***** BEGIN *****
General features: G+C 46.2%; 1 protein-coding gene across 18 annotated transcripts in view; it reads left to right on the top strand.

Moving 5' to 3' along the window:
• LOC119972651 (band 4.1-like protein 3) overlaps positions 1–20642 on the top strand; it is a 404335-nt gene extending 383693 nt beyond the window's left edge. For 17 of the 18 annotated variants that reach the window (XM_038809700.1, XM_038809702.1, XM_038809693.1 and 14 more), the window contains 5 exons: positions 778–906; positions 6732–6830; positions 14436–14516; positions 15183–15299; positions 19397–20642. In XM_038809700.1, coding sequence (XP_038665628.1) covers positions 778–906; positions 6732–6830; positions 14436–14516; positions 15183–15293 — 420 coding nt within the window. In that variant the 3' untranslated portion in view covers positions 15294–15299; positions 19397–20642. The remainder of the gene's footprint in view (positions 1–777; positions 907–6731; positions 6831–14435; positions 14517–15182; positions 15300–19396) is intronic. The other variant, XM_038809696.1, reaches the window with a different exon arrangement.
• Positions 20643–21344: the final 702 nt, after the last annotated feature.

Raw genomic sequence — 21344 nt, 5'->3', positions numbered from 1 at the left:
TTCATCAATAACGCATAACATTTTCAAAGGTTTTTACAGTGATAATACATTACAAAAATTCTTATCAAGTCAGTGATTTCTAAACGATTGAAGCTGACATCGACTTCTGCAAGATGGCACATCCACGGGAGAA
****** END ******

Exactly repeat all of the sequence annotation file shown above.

General features: G+C 46.2%; 1 protein-coding gene across 18 annotated transcripts in view; it reads left to right on the top strand.

Moving 5' to 3' along the window:
• LOC119972651 (band 4.1-like protein 3) overlaps positions 1–20642 on the top strand; it is a 404335-nt gene extending 383693 nt beyond the window's left edge. For 17 of the 18 annotated variants that reach the window (XM_038809700.1, XM_038809702.1, XM_038809693.1 and 14 more), the window contains 5 exons: positions 778–906; positions 6732–6830; positions 14436–14516; positions 15183–15299; positions 19397–20642. In XM_038809700.1, coding sequence (XP_038665628.1) covers positions 778–906; positions 6732–6830; positions 14436–14516; positions 15183–15293 — 420 coding nt within the window. In that variant the 3' untranslated portion in view covers positions 15294–15299; positions 19397–20642. The remainder of the gene's footprint in view (positions 1–777; positions 907–6731; positions 6831–14435; positions 14517–15182; positions 15300–19396) is intronic. The other variant, XM_038809696.1, reaches the window with a different exon arrangement.
• Positions 20643–21344: the final 702 nt, after the last annotated feature.

Raw genomic sequence — 21344 nt, 5'->3', positions numbered from 1 at the left:
TTCATCAATAACGCATAACATTTTCAAAGGTTTTTACAGTGATAATACATTACAAAAATTCTTATCAAGTCAGTGATTTCTAAACGATTGAAGCTGACATCGACTTCTGCAAGATGGCACATCCACGGGAGAA